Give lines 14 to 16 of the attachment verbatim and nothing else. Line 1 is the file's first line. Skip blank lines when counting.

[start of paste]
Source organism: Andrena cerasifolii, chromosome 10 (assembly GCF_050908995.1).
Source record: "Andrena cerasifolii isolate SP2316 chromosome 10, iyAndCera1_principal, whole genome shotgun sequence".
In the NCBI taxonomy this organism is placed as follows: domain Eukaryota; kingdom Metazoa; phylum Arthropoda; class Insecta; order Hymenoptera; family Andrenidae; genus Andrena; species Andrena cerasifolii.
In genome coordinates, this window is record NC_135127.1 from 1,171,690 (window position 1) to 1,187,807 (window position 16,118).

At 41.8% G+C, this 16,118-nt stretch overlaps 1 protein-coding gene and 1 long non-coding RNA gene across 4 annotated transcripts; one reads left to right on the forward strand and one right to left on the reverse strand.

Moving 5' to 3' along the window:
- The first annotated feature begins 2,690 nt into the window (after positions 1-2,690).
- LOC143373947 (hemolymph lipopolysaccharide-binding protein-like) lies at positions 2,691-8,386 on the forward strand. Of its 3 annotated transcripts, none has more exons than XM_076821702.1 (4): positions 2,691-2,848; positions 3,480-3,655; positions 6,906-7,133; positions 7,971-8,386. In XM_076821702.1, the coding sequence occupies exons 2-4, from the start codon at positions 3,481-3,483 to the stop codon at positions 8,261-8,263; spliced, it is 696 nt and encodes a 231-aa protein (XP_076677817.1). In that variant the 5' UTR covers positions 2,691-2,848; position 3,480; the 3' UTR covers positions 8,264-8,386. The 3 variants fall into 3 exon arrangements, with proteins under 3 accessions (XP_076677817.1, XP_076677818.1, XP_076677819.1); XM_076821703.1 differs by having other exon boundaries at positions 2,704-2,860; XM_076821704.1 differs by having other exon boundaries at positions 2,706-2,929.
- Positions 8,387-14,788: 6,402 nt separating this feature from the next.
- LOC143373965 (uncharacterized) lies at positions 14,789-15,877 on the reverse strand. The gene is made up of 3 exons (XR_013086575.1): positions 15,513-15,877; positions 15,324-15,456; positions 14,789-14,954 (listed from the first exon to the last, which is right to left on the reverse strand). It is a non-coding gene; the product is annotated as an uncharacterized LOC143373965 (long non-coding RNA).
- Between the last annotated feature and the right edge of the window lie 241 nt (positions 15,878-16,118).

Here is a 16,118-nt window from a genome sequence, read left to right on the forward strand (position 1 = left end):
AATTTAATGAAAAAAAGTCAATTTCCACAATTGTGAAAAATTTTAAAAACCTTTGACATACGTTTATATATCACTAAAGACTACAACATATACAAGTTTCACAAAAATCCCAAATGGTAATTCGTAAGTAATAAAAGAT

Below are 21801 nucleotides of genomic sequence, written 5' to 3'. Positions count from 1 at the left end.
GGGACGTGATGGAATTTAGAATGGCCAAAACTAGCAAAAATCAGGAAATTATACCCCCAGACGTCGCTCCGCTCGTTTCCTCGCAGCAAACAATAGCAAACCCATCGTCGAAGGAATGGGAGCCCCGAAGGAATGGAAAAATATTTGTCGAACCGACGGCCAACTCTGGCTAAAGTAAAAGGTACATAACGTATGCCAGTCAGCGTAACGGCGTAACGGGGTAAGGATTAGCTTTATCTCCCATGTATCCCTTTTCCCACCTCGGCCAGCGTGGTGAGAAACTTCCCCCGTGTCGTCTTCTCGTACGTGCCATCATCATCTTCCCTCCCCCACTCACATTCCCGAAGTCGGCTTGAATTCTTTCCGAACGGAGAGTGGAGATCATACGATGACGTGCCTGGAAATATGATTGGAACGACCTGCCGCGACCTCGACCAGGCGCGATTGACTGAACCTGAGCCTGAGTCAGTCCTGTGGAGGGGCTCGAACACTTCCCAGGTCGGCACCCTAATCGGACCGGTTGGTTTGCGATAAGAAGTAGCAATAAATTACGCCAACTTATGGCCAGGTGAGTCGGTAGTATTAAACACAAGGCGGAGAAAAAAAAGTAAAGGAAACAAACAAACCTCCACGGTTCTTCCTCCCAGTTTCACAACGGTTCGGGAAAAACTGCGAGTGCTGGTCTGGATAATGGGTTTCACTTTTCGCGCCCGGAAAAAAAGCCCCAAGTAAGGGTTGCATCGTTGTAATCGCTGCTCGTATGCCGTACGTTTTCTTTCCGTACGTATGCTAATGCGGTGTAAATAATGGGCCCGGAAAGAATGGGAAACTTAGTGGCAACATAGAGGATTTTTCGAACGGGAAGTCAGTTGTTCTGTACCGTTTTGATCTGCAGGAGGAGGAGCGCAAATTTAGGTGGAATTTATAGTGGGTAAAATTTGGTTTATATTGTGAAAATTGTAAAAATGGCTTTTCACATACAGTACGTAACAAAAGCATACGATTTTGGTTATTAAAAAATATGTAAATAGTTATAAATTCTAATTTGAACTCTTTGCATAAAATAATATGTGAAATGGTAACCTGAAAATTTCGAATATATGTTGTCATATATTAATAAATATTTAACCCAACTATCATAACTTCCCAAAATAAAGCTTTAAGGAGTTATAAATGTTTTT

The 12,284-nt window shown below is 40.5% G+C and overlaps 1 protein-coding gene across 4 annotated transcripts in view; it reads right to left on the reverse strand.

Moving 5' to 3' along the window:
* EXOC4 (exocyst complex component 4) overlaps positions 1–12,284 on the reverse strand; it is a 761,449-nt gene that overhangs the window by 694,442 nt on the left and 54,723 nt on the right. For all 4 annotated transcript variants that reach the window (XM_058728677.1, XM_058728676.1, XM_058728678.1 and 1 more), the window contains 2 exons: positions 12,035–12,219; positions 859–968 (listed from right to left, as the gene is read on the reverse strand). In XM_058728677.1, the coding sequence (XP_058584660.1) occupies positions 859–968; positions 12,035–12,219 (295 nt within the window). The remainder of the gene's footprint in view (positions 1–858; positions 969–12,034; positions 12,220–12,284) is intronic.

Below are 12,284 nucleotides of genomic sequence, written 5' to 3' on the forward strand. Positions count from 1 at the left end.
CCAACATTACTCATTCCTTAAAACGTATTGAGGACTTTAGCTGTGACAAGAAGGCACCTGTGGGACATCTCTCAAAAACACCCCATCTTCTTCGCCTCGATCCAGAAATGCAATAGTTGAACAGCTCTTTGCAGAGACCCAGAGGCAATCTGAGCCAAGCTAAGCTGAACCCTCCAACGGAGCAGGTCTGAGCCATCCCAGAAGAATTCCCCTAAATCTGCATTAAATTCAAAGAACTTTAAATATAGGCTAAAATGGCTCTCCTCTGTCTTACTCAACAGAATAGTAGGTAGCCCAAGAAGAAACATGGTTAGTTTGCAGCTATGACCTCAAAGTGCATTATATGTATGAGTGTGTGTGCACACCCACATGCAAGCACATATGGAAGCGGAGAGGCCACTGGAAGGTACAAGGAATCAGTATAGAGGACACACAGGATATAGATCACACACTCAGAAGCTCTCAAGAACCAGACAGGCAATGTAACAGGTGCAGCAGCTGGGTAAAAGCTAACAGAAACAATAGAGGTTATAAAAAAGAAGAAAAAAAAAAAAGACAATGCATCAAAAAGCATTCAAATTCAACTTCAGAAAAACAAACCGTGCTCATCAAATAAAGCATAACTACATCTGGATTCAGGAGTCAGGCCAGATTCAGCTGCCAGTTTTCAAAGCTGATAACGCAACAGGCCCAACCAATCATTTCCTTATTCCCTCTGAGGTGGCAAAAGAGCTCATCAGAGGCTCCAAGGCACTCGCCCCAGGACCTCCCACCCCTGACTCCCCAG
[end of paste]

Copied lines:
Below are 21801 nucleotides of genomic sequence, written 5' to 3'. Positions count from 1 at the left end.
GGGACGTGATGGAATTTAGAATGGCCAAAACTAGCAAAAATCAGGAAATTATACCCCCAGACGTCGCTCCGCTCGTTTCCTCGCAGCAAACAATAGCAAACCCATCGTCGAAGGAATGGGAGCCCCGAAGGAATGGAAAAATATTTGTCGAACCGACGGCCAACTCTGGCTAAAGTAAAAGGTACATAACGTATGCCAGTCAGCGTAACGGCGTAACGGGGTAAGGATTAGCTTTATCTCCCATGTATCCCTTTTCCCACCTCGGCCAGCGTGGTGAGAAACTTCCCCCGTGTCGTCTTCTCGTACGTGCCATCATCATCTTCCCTCCCCCACTCACATTCCCGAAGTCGGCTTGAATTCTTTCCGAACGGAGAGTGGAGATCATACGATGACGTGCCTGGAAATATGATTGGAACGACCTGCCGCGACCTCGACCAGGCGCGATTGACTGAACCTGAGCCTGAGTCAGTCCTGTGGAGGGGCTCGAACACTTCCCAGGTCGGCACCCTAATCGGACCGGTTGGTTTGCGATAAGAAGTAGCAATAAATTACGCCAACTTATGGCCAGGTGAGTCGGTAGTATTAAACACAAGGCGGAGAAAAAAAAGTAAAGGAAACAAACAAACCTCCACGGTTCTTCCTCCCAGTTTCACAACGGTTCGGGAAAAACTGCGAGTGCTGGTCTGGATAATGGGTTTCACTTTTCGCGCCCGGAAAAAAAGCCCCAAGTAAGGGTTGCATCGTTGTAATCGCTGCTCGTATGCCGTACGTTTTCTTTCCGTACGTATGCTAATGCGGTGTAAATAATGGGCCCGGAAAGAATGGGAAACTTAGTGGCAACATAGAGGATTTTTCGAACGGGAAGTCAGTTGTTCTGTACCGTTTTGATCTGCAGGAGGAGGAGCGCAAATTTAGGTGGAATTTATAGTGGGTAAAATTTGGTTTATATTGTGAAAATTGTAAAAATGGCTTTTCACATACAGTACGTAACAAAAGCATACGATTTTGGTTATTAAAAAATATGTAAATAGTTATAAATTCTAATTTGAACTCTTTGCATAAAATAATATGTGAAATGGTAACCTGAAAATTTCGAATATATGTTGTCATATATTAATAAATATTTAACCCAACTATCATAACTTCCCAAAATAAAGCTTTAAGGAGTTATAAATGTTTTT

The 12,284-nt window shown below is 40.5% G+C and overlaps 1 protein-coding gene across 4 annotated transcripts in view; it reads right to left on the reverse strand.